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The Following Girls Audiobook – Unabridged

4.2 out of 5 stars 10 customer reviews

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Product details

  • Audio Download
  • Listening Length: 7 hours and 23 minutes
  • Program Type: Audiobook
  • Version: Unabridged
  • Publisher: Whole Story Audiobooks
  • Audible.co.uk Release Date: 13 Feb. 2014
  • Language: English
  • ASIN: B00I3KPOSW

Customer Reviews

4.2 out of 5 stars
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Top Customer Reviews

Format: Hardcover
I really enjoyed this novel - a bit of light reading but one which really evokes the memories of being a teenager back in the 70s. School, friendships, a future career, family problems are all part of the life of the main character, Amanda Baker. A rebellious 15 year old, who with her friends delights in breaking rules and organising pranks, Amanda can see the pettiness of school life...
(spoiler alert) The author's epigraph: "The Hate had started", is taken from George Orwell's 'Nineteen Eighty-Four'. We learn that Amanda is studying Orwell, and Levene very loosely structures her novel around that work. Amanda is a latter-day Winston Smith, making a stand against authority - there's even a friend and co-conspirator, Julia - but will medicine and drugs bring her into line?
Very enjoyable but doesn't really seem to go anywhere, so more of a *3.5.
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By Damaskcat HALL OF FAMETOP 500 REVIEWERVINE VOICE on 13 Feb. 2014
Format: Kindle Edition
I have read this author’s previous two novels and enjoyed both of them. This one is something a bit different. Its heroine – almost an anti-heroine – is Amanda Baker. At the start of the book she is fourteen and goes around with three other girls called Amanda – the Four Mandies. Baker, as she is mainly referred to, is a thorn in the side of her father and step mother and as well as her school teachers. I think the author captures extremely well the way schoolgirls in the nineteen seventies interacted.

Baker’s mother left the family when Baker was three to ‘find herself’ and still sends appropriate and inappropriate gifts to her daughter including, amongst others, a subscription to ‘Spare Rib’. Baker struggles to fit in at school but somehow in spite of her best efforts she always seems to be in trouble and on the verge of expulsion. He father despairs of her and spends all his time sending for brochures for schools which might turn her into the sort of daughter he wants her to be.

I enjoyed reading this book and thought the characters were believable and likeable. I thought the way the friendship between the four girls waxed and waned was convincing. I also liked Pam (Spam) – Baker’s stepmother with her sherry bottle under the sink which she had no problems sharing with Baker herself at times. This book is well written and presents an interesting picture of the life of schoolgirls in the nineteen seventies. There is plenty of humour and some marvellous one-liners which made me look at certain things in life in a different way.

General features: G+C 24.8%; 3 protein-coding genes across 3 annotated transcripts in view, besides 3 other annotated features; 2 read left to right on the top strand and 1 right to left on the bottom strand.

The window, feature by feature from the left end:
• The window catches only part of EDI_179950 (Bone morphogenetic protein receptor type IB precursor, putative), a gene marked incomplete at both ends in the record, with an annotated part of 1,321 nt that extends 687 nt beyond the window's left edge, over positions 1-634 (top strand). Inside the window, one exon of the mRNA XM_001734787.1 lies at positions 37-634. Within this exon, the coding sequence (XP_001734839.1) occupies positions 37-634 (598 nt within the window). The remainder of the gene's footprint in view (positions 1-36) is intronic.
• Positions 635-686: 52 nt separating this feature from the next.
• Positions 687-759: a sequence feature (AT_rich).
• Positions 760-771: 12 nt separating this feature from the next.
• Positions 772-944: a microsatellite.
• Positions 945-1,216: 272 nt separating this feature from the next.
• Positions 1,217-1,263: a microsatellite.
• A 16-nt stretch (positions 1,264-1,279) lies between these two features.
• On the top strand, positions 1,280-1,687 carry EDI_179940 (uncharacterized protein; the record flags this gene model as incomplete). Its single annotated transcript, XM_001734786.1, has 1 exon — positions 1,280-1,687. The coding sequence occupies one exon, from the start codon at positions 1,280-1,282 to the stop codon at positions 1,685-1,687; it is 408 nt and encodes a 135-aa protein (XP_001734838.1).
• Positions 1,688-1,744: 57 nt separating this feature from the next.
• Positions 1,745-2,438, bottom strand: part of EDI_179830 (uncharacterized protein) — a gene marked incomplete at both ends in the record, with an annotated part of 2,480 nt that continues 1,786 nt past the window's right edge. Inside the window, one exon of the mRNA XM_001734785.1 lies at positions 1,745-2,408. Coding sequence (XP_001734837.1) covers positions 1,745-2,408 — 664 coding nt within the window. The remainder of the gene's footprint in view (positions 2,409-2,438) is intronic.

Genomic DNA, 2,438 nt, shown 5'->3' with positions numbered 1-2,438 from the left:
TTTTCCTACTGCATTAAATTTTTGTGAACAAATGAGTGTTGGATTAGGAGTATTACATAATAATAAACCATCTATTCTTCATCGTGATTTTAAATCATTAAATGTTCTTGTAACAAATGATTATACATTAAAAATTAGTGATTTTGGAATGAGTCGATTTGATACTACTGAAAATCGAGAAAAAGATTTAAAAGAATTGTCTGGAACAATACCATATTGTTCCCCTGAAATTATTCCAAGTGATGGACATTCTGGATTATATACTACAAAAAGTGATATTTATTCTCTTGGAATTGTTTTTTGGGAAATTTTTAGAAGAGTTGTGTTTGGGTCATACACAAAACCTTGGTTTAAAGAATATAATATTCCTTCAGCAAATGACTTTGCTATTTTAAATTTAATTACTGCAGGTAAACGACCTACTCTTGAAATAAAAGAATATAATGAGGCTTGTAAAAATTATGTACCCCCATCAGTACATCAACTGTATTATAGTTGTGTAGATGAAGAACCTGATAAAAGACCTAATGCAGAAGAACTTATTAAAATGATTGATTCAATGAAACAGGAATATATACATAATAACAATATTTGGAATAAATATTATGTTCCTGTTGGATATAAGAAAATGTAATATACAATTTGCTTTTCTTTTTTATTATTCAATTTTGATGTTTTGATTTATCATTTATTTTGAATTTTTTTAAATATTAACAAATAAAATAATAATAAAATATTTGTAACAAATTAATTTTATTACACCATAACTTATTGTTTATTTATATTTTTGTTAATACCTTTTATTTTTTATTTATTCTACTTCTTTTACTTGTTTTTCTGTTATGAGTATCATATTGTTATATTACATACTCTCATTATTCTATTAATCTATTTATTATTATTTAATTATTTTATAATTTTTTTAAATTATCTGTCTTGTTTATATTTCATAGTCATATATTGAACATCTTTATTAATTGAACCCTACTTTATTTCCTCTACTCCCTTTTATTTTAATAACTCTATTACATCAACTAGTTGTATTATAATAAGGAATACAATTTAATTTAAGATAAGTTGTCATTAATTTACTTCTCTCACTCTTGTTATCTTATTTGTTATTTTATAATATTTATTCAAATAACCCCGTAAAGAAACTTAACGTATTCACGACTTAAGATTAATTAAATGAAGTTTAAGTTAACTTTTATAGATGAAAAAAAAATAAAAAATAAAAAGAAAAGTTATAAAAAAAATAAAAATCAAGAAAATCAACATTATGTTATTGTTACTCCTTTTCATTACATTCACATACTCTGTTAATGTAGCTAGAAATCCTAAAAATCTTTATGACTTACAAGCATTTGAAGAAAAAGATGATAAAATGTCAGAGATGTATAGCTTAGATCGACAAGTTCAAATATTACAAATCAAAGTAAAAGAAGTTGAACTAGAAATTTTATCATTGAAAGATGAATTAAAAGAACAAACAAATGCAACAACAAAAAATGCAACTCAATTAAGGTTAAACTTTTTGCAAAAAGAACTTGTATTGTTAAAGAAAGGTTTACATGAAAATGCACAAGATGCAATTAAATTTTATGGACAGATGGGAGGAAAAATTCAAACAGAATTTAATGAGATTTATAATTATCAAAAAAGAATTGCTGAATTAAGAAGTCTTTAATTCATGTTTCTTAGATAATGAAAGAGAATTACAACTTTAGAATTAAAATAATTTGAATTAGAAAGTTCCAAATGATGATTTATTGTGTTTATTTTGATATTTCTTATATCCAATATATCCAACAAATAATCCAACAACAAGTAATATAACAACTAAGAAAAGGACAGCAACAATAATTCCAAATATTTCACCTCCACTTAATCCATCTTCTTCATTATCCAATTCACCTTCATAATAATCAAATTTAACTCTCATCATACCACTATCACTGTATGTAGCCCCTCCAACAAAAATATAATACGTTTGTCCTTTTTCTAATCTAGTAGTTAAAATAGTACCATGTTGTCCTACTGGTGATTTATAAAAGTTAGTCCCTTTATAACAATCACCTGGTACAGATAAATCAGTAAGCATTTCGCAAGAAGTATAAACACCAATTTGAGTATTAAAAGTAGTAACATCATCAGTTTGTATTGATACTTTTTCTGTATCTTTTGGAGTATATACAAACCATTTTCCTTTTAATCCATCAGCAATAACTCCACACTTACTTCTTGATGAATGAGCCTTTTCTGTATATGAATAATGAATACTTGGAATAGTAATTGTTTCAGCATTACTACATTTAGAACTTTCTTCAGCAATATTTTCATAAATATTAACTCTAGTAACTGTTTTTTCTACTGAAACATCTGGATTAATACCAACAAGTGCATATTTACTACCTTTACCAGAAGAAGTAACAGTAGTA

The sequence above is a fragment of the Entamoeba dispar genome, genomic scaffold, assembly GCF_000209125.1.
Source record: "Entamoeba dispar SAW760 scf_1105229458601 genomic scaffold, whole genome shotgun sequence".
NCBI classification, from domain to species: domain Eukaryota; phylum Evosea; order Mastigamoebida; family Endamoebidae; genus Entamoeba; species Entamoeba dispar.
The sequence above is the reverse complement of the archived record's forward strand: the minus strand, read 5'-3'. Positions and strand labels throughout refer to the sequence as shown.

If you like books which fit into several genres but are also in a genre all of their own then you may enjoy Louise Levene’s writing. I received a free copy of this book for review.
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Format: Kindle Edition Verified Purchase
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Format: Kindle Edition
The ethos for private schools for girls in the 1970s (though not confined to that dire decade) was intended to quell adolescent anarchy - or as headmistresses preferred to claim, prepare young women for a fulfilled life (undefined). Louise Levene's fire-cracker of a book takes the side of rebellious teenagers as they defy the rules and expectations of teachers and parents.
The four Mandies in the same form at Mildred Fawcett School - all named Amanda, to the irritation of teachers ticking them off individually - gang up against authority in uneasy alliances. But how long can youngsters hold out? Is it smarter to subvert the system by playing by the rules, as slightly older Julia does? Everyone has a weak spot, as those in control know full well.
Though this book is immensely diverting, a St.Trinians of the Seventies, its conclusion is unnerving. Growing up entails burning out, selling out, giving up. Read it with glee but without nostalgia.
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Format: Hardcover
Change the genders, and this could almost have been about me and my all-boys' Grammar. Most books and articles about "Growing Up in the 1970's" annoy me intensely as clichéd and inaccurate. This book is absolutely spot on. The cultural references are subtle, obscure even: smoking beagles, "cats like plain crisps" (a bizarre graffito of the period), "Ads and Admen" magazine, and "the bald one in Roxy Music" (Brian Eno?) hit the spot. Above all, it captures the claustrophobia and frustration of well-meaning but hopeless teachers with no idea how to motivate their charges, bored kids who don't see the point, an awful pedantic Geography teacher (my school had one even worse), stupid speech-days addressed by dopey posh people on a completely different wavelength, equally clueless child psychologists and the whole futile pettiness of it all. This book is uncomfortable reading but brilliant!
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